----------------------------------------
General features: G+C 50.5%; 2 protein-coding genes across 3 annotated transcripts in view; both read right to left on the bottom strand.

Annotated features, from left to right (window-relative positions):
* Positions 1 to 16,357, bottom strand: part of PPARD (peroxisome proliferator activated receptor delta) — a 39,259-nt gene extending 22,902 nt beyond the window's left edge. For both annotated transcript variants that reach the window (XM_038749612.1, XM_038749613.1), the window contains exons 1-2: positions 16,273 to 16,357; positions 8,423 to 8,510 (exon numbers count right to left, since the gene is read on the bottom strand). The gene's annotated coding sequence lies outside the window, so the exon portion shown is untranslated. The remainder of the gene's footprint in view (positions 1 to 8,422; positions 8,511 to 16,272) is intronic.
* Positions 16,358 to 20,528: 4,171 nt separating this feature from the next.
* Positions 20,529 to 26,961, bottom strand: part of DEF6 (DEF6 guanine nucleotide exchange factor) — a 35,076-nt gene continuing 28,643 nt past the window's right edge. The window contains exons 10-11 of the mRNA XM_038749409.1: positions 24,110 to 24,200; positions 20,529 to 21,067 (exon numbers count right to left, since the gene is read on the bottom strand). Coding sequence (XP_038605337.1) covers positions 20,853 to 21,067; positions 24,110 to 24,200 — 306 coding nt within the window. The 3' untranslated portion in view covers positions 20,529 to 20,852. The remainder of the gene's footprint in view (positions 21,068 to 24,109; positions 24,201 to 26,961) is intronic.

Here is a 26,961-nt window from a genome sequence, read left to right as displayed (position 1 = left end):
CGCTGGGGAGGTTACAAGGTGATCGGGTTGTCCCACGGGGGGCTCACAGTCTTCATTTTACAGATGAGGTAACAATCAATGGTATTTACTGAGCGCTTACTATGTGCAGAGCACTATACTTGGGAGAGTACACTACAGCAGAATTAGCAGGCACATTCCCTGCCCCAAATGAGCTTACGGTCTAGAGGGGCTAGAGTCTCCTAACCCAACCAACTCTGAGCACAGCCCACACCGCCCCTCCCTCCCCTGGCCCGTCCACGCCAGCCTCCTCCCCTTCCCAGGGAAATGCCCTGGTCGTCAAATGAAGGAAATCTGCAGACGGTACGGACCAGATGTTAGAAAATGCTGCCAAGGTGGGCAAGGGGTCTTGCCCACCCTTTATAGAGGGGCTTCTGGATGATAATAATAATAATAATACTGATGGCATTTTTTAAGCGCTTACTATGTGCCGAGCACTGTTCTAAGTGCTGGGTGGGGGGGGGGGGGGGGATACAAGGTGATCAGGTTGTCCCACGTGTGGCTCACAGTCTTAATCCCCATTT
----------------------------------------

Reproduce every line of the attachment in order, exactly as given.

General features: G+C 50.5%; 2 protein-coding genes across 3 annotated transcripts in view; both read right to left on the bottom strand.

Annotated features, from left to right (window-relative positions):
* Positions 1 to 16,357, bottom strand: part of PPARD (peroxisome proliferator activated receptor delta) — a 39,259-nt gene extending 22,902 nt beyond the window's left edge. For both annotated transcript variants that reach the window (XM_038749612.1, XM_038749613.1), the window contains exons 1-2: positions 16,273 to 16,357; positions 8,423 to 8,510 (exon numbers count right to left, since the gene is read on the bottom strand). The gene's annotated coding sequence lies outside the window, so the exon portion shown is untranslated. The remainder of the gene's footprint in view (positions 1 to 8,422; positions 8,511 to 16,272) is intronic.
* Positions 16,358 to 20,528: 4,171 nt separating this feature from the next.
* Positions 20,529 to 26,961, bottom strand: part of DEF6 (DEF6 guanine nucleotide exchange factor) — a 35,076-nt gene continuing 28,643 nt past the window's right edge. The window contains exons 10-11 of the mRNA XM_038749409.1: positions 24,110 to 24,200; positions 20,529 to 21,067 (exon numbers count right to left, since the gene is read on the bottom strand). Coding sequence (XP_038605337.1) covers positions 20,853 to 21,067; positions 24,110 to 24,200 — 306 coding nt within the window. The 3' untranslated portion in view covers positions 20,529 to 20,852. The remainder of the gene's footprint in view (positions 21,068 to 24,109; positions 24,201 to 26,961) is intronic.

Here is a 26,961-nt window from a genome sequence, read left to right as displayed (position 1 = left end):
CGCTGGGGAGGTTACAAGGTGATCGGGTTGTCCCACGGGGGGCTCACAGTCTTCATTTTACAGATGAGGTAACAATCAATGGTATTTACTGAGCGCTTACTATGTGCAGAGCACTATACTTGGGAGAGTACACTACAGCAGAATTAGCAGGCACATTCCCTGCCCCAAATGAGCTTACGGTCTAGAGGGGCTAGAGTCTCCTAACCCAACCAACTCTGAGCACAGCCCACACCGCCCCTCCCTCCCCTGGCCCGTCCACGCCAGCCTCCTCCCCTTCCCAGGGAAATGCCCTGGTCGTCAAATGAAGGAAATCTGCAGACGGTACGGACCAGATGTTAGAAAATGCTGCCAAGGTGGGCAAGGGGTCTTGCCCACCCTTTATAGAGGGGCTTCTGGATGATAATAATAATAATAATACTGATGGCATTTTTTAAGCGCTTACTATGTGCCGAGCACTGTTCTAAGTGCTGGGTGGGGGGGGGGGGGGGGATACAAGGTGATCAGGTTGTCCCACGTGTGGCTCACAGTCTTAATCCCCATTT